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Author Topic: How many output 595 shift register I can use in series ?  (Read 1026 times)
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Hellas
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Hello, I intend to use an atmega with arduino bootloader, and im willing to use 12 shift registers.

Is it possible to conect 12  595's   in series ? (using digital pins)

Thank you
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In theory there's no limit realistic to the number of shift registers you can put in series. Obviously you have to get the wiring right but that's not too hard and there are several examples around.

In practice you''ll need to watch the load time. If you're using shiftOut then it's “bit banging” under the hood and that can be quite slow. If you use the SPI interface to blast your bits down the wire then it can easily go at then times the speed!

The importance of this depends of how fast you want to update your output values. If, like me, you're doing analogue simulation using PWM (old school) or BAM (bit angle modulation, lots of fun!) then you'll need something a little faster!

Hope this helps!
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There is no limit as to how many you can daisy chain, other than the memory requirements and time needed to set all the outputs (more outputs require more time).
That being said 12 shift registers are no big deal. It can easily be done.
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Hellas
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Im not interested about the speed (i just hope it has less than 1sec lag) , as all the outputs will be led indicators.
ive made some eagle pcb here
so far so good i hope

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There is no limit as to how many you can daisy chain,
Yes there is. Both the clock and the latch pins of all the shift registers need to be connected to one arduino pin each. The number of logic inputs one arduino output can drive is determined by the technology of the shift register. If you exceed this you will have to buffer these two lines in batches of n, where n is less than the number of gates you can drive with one pin.
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Hellas
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in other words I can drive 12 595's with 3 uC  digital pins , right ?
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You might also want to add some decoupling caps to your design. One 0.1uF for every Vcc input on each IC.
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Hellas
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why should i complicate even more the board by adding one cap on each ic, instead of increasing the total capacitance of the one filter cap ?

just asking dont be insulted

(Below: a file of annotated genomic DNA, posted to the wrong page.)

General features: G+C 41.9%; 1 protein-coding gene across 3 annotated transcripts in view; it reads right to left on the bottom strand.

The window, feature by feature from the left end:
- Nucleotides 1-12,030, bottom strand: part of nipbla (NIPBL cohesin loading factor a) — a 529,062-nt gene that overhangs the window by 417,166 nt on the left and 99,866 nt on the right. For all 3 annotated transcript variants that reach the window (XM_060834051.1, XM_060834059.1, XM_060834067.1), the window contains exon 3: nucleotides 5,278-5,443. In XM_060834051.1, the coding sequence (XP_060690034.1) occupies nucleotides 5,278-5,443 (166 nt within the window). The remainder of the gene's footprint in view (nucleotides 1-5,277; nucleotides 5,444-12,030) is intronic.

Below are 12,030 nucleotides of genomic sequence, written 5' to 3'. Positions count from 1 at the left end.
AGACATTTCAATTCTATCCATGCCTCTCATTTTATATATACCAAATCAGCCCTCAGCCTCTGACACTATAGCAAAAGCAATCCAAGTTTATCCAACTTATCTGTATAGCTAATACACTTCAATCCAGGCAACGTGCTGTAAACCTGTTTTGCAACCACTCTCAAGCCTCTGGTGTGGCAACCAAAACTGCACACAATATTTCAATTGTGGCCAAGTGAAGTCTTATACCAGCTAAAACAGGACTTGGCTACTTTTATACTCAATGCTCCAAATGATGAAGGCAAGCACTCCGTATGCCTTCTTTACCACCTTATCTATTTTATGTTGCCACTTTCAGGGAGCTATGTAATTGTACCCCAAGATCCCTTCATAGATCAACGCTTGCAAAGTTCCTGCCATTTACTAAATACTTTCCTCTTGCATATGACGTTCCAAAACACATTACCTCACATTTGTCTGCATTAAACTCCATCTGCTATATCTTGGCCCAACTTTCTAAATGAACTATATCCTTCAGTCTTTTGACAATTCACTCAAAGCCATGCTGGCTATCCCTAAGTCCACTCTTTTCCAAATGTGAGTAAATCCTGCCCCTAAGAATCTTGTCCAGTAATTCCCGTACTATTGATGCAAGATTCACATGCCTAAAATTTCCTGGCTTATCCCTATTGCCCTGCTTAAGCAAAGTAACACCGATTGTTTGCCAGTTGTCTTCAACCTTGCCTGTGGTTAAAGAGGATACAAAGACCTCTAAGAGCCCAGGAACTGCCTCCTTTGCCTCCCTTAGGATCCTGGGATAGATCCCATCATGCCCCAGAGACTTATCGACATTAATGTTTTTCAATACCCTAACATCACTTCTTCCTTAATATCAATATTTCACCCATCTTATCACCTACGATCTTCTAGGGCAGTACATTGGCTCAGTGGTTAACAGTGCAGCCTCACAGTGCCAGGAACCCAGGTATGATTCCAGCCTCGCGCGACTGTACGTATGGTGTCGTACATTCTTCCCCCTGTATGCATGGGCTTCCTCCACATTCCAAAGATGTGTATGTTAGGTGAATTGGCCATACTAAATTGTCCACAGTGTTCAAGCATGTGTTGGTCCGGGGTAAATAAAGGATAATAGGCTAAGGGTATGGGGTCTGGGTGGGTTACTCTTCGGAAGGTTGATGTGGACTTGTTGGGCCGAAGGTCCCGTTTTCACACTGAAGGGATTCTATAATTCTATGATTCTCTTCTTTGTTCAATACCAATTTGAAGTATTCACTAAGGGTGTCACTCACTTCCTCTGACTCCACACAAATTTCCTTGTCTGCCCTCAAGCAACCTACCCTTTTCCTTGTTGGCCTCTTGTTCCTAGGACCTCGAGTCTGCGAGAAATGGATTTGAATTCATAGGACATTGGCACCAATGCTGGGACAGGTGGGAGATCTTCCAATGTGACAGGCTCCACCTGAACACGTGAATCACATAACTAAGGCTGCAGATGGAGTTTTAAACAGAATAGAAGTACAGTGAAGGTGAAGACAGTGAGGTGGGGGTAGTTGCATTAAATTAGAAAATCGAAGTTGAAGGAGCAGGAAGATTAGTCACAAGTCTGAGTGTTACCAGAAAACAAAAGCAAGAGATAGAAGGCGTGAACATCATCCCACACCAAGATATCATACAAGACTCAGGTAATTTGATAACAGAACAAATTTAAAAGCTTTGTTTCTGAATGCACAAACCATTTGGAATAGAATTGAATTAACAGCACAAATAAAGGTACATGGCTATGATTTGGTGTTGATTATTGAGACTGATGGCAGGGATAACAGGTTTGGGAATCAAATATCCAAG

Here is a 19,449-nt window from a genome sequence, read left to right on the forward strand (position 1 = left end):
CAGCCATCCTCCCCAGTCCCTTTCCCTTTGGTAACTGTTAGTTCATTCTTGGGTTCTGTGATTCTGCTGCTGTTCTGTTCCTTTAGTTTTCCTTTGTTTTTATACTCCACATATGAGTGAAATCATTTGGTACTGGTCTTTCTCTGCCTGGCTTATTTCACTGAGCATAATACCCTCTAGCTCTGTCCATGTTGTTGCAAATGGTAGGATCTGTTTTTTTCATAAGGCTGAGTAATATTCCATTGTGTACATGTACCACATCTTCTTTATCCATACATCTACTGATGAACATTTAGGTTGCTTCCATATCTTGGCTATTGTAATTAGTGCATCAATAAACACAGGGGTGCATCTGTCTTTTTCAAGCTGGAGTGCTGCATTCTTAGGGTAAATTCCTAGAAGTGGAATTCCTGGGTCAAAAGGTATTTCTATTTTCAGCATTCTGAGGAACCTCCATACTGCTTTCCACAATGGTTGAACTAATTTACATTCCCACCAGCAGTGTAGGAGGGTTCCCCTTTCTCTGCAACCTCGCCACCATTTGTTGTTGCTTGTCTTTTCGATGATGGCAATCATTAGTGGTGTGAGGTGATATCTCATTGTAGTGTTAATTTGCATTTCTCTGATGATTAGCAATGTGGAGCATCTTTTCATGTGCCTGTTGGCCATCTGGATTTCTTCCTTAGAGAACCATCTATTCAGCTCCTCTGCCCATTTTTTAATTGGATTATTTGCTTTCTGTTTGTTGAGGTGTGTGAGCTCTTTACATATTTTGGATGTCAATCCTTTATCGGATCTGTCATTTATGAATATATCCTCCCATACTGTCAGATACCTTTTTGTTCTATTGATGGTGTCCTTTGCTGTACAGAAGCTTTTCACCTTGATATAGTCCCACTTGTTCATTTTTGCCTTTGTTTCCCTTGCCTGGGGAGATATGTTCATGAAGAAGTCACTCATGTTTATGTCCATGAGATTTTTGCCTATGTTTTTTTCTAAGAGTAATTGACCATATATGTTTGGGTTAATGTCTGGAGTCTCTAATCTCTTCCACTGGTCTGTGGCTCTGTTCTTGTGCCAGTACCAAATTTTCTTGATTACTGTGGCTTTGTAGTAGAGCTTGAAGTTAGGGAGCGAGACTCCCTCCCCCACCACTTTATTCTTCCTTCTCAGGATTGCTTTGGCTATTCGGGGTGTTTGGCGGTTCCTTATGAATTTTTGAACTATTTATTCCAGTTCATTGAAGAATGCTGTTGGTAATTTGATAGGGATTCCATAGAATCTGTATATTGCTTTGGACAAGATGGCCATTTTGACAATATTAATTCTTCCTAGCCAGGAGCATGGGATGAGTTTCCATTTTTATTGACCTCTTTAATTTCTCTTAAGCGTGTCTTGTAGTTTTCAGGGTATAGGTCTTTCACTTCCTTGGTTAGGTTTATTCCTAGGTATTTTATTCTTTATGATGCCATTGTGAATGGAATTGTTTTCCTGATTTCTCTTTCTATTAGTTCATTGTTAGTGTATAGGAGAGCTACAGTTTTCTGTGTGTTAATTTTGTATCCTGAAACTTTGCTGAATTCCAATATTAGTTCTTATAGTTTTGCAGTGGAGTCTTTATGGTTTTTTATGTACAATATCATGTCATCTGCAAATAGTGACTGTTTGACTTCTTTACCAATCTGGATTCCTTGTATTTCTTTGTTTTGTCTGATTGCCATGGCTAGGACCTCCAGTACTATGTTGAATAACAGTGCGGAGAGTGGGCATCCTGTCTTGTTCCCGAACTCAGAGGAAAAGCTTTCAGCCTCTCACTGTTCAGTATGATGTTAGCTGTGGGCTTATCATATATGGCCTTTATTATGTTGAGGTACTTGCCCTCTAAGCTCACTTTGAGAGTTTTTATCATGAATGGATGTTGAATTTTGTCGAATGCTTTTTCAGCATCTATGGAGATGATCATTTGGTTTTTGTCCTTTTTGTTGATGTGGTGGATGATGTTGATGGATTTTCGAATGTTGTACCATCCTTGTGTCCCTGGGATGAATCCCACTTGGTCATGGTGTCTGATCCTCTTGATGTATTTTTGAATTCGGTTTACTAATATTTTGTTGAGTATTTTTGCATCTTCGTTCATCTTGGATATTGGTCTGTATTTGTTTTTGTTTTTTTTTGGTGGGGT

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why should i complicate even more the board by adding one cap on each ic, instead of increasing the total capacitance of the one filter cap ?

just asking dont be insulted

Because you want it to work properly and don't want to come back here in a week or two saying 'I am using x shift registers to do xyz, but I'm getting intermittent behaviour, can anyone help' smiley-razz

Any idea what the first answer to such a question might be? smiley-wink
« Last Edit: September 16, 2013, 12:53:21 pm by tack » Logged

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why should i complicate even more the board by adding one cap on each ic, instead of increasing the total capacitance of the one filter cap ?

It doesn't work that way. You want a capacitor near each chip so it can supply immediate extra power. Think of it like the tank on your toilet -- each one in your house has its own reservoir; you don't have a big tank on the roof for all your bathrooms.

Good luck!
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why should i complicate even more the board by adding one cap on each ic, instead of increasing the total capacitance of the one filter cap ?

just asking dont be insulted

Because that is the most effective means to cut down the digital switching noise from the source of the noise, at the chips, using bypass filter caps of the appropriate size, not too small or larger then needed.

Lefty
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in other words I can drive 12 595's with 3 uC  digital pins , right ?
What sort of 595s are you talking about? TTL, LS HC  or what?
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Hellas
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well allright but instead of one on each ic cant I use one 0,22 on 4? also that cap should be electrolytic or unpolarised ?
its not about cost , just I want to have it with as less parts as possible because I will
make the pcb's using toner transfer and want to have thick trace for upper and down layer

about the 595's im talking about the 74HC595 ic  by the way that its used on the arduino playground example

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No. As has been pointed out, the decoupling cap needs to go as close to the power pins of each IC as possible. It is small and fast, to keep the IC supply rail propped up to cope with very short transients.

Just 0.1uF ceramic cap at each IC.
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Read this
http://www.thebox.myzen.co.uk/Tutorial/De-coupling.html
For best results decouple every chip with a 0.1uF ceramic capacitor, other types will not work as well.
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